Experiential art exhibits are showing up around Dallas like mushrooms after a spring shower.
Sweet Tooth Hotel, Psychedelic Robot, Eye Scream Wasted are all with their own brand of creative twists and interactiveness. Their creativeness is limitless, but their repeatability is almost nonexistent. One admission may only last 45 minutes or so, but that’s really all you need to fully explore the space. And as one brand of immersive art goes out, another will inevitably pop up.
The latest, and most embracing of this short-term mentality, is Holly Jolly, a photographic experience that condenses Christmas and the New Year into one building.
Sabi Sherbi is the head art director, and the spearhead of Holly Jolly. She's energetic, bubbly and a little frenzied about the holidays as a whole. This time of the year is a bit more stressful for most, so the pressure is on Sherbi to win over guests' time (and money) on something that can’t be wrapped in paper and put underneath the tree.
“We want people to be present,” Sherbi starts, with the intentional play on words absolutely dripping off the phrase. “If we just get people to come out, take photos and have a good time, that's success.”
The space is a bit ham-fisted when it comes to playing up the intentional over-the-top holiday theme, but then again, selfies and Instagram posts don’t really have a flair for the subtle.
Holly Jolly is set inside of WAAS Gallery off Logan Street, spanning two stories, seven rooms and about 16 different scenes (more if you play with the camera angles). Calling the space an art gallery is a bit of a misnomer. While there is certainly an effort in making the theme cohesive, it's less about putting on your best turtleneck sweater and ooh-ing and aah-ing at the pieces and more about busting out your cell phone to stock up on Christmas card images and Instagram posts for the ensuing holidays.
“We are more of a backdrop," Sherbi says. "We are focused on the selfie era, the capture-the-perfect-moment kind of thing.”
The space feels less like a curated take on America’s favorite holiday and more like a kleptomaniac's trip through the North Pole. This isn’t a bad thing either. Candy canes and ribbon streak down the walls, mountains of prop presents are stacked high, oversized jingle bells clatter against the ceiling and Christmas music plays intermittently between modern rap, like Drake and Yella Beezy. It's weird, not so serious and fun. There is also everyone’s favorite Instagram trap: neon signs. There are at least six of them, all displaying various holiday-themed messages, like “Be Present” and “Naughty or Nice.”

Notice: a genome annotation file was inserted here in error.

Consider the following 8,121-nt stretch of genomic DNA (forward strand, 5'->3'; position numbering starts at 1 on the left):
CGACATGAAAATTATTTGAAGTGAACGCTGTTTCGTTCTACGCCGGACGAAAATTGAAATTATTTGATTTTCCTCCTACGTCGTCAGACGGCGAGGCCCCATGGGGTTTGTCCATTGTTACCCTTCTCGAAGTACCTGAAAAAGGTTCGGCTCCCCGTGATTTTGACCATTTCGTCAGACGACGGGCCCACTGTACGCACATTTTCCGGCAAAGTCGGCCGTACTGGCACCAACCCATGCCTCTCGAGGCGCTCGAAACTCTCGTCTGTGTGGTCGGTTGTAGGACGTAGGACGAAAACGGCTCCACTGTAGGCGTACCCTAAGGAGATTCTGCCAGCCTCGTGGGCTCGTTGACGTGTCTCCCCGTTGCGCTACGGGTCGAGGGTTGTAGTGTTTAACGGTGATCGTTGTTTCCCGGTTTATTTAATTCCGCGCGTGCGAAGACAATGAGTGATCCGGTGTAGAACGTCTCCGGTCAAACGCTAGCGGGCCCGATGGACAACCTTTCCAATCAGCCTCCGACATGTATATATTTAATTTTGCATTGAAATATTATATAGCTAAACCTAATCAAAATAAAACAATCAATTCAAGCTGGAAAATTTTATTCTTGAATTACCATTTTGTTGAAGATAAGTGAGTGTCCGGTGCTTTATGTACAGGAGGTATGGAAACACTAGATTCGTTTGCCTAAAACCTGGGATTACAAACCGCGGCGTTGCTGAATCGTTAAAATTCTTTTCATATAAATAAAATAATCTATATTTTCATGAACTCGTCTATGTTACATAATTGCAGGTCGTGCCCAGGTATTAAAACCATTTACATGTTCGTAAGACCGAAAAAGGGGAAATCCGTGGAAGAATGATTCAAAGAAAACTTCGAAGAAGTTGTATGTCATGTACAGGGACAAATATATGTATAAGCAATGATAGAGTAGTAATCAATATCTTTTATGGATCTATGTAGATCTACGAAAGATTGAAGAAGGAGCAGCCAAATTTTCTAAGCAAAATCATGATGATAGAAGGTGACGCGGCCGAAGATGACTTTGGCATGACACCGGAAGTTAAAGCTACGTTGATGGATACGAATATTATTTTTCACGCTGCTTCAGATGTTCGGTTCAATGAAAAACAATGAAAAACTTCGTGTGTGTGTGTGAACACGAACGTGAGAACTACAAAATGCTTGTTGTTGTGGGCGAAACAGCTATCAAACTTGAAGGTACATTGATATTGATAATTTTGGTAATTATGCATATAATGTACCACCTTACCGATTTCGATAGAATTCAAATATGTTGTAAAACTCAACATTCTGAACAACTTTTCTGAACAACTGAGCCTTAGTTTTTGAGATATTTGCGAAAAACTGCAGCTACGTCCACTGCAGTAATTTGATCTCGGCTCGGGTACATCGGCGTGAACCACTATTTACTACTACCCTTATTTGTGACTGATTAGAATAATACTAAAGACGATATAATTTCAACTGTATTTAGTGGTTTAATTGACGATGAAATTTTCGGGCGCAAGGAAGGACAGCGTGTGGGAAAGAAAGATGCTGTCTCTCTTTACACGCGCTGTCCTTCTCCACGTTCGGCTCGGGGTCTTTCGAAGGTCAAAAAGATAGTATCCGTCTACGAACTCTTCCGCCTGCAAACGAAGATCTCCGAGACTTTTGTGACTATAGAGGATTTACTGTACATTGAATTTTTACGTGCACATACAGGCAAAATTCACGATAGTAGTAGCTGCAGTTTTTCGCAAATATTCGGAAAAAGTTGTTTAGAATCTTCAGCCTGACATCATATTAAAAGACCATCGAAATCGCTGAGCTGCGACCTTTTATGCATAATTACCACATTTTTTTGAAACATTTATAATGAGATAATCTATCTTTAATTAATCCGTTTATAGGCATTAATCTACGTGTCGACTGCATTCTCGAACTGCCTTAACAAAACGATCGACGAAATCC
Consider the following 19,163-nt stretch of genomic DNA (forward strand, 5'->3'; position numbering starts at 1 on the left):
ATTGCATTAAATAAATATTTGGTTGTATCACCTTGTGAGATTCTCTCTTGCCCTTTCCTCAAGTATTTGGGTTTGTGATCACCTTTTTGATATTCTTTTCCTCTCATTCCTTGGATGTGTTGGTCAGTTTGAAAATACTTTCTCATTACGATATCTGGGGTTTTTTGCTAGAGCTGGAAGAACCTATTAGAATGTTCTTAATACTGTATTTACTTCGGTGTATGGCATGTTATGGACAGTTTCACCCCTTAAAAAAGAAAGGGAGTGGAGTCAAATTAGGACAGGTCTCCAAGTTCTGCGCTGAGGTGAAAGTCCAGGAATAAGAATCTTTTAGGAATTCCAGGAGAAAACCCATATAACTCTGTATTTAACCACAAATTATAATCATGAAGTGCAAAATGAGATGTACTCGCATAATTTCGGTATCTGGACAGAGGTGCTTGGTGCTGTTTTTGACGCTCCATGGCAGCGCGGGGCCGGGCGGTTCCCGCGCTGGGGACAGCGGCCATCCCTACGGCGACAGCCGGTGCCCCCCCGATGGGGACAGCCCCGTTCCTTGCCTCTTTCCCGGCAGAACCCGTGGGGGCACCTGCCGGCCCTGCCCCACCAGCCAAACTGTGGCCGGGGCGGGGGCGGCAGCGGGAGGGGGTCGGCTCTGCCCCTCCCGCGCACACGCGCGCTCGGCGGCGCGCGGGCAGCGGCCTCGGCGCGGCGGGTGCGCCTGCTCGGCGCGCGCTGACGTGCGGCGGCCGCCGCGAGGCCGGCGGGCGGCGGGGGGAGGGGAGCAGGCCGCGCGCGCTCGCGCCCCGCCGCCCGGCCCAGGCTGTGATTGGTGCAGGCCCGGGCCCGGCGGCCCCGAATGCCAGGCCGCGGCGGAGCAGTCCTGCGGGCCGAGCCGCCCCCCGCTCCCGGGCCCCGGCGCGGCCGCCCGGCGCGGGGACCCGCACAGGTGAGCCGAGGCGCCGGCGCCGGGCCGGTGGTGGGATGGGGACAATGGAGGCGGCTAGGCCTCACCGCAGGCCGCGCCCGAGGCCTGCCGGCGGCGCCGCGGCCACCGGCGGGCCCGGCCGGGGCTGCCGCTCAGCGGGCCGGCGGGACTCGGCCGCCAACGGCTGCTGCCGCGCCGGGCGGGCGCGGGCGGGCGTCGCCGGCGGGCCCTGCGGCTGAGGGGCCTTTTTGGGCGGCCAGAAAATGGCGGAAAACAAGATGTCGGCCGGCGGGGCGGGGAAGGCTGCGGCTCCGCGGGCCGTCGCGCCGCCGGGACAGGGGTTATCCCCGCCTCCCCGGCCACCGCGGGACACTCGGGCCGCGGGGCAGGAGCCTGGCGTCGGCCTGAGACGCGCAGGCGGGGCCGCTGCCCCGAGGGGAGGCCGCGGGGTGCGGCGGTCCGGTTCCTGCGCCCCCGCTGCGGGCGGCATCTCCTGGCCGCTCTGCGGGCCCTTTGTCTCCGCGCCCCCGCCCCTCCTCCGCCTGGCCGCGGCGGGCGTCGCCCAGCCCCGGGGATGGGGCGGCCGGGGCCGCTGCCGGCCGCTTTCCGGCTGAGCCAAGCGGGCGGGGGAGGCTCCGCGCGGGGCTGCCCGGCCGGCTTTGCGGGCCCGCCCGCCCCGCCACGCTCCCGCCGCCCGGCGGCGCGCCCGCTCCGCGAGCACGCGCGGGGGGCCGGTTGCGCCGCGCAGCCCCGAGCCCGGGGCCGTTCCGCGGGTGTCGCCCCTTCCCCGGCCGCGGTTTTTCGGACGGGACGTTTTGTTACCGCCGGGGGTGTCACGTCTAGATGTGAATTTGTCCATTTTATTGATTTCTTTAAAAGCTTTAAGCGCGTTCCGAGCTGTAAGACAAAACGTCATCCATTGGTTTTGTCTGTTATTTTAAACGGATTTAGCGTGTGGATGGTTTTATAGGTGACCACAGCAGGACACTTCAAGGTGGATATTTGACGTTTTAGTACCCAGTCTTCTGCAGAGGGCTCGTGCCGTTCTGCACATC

In our race to purchase the latest and greatest gifts, often we neglect buying experiences rather than products. A Roomba may last only a few years before it finds its way into a recycle bin, but memories with loved ones tend to last at least a few years longer than that. Sherbi has fully embraced this with Holly Jolly, keeping the price lower than most other interactive art spaces in Dallas (at $15 a head).
“It's a year of giving, yes, but it's also the time of year to not be so materialistic but to be present with your loved ones,” she says.
Getting Holly Jolly up and running was no easy task, however. It takes a village to raise a child, and it takes a community to prop a pop-up.
“There have been plenty of hurdles,” Sherbi says. “When you do something for the first time, you never really know what is going to happen because there is no road map.”
Despite a full embrace into Murphy's law, Holly Jolly’s specific and unique brand of interactive art space decidedly came out on top, hopefully to continue again next year.
Holly Jolly will run until Jan. 5. Tickets and times can be found here.
Keep the Dallas Observer Free... Since we started the Dallas Observer, it has been defined as the free, independent voice of Dallas, and we would like to keep it that way. Offering our readers free access to incisive coverage of local news, food and culture. Producing stories on everything from political scandals to the hottest new bands, with gutsy reporting, stylish writing, and staffers who've won everything from the Society of Professional Journalists' Sigma Delta Chi feature-writing award to the Casey Medal for Meritorious Journalism. But with local journalism's existence under siege and advertising revenue setbacks having a larger impact, it is important now more than ever for us to rally support behind funding our local journalism. You can help by participating in our "I Support" membership program, allowing us to keep covering Dallas with no paywalls.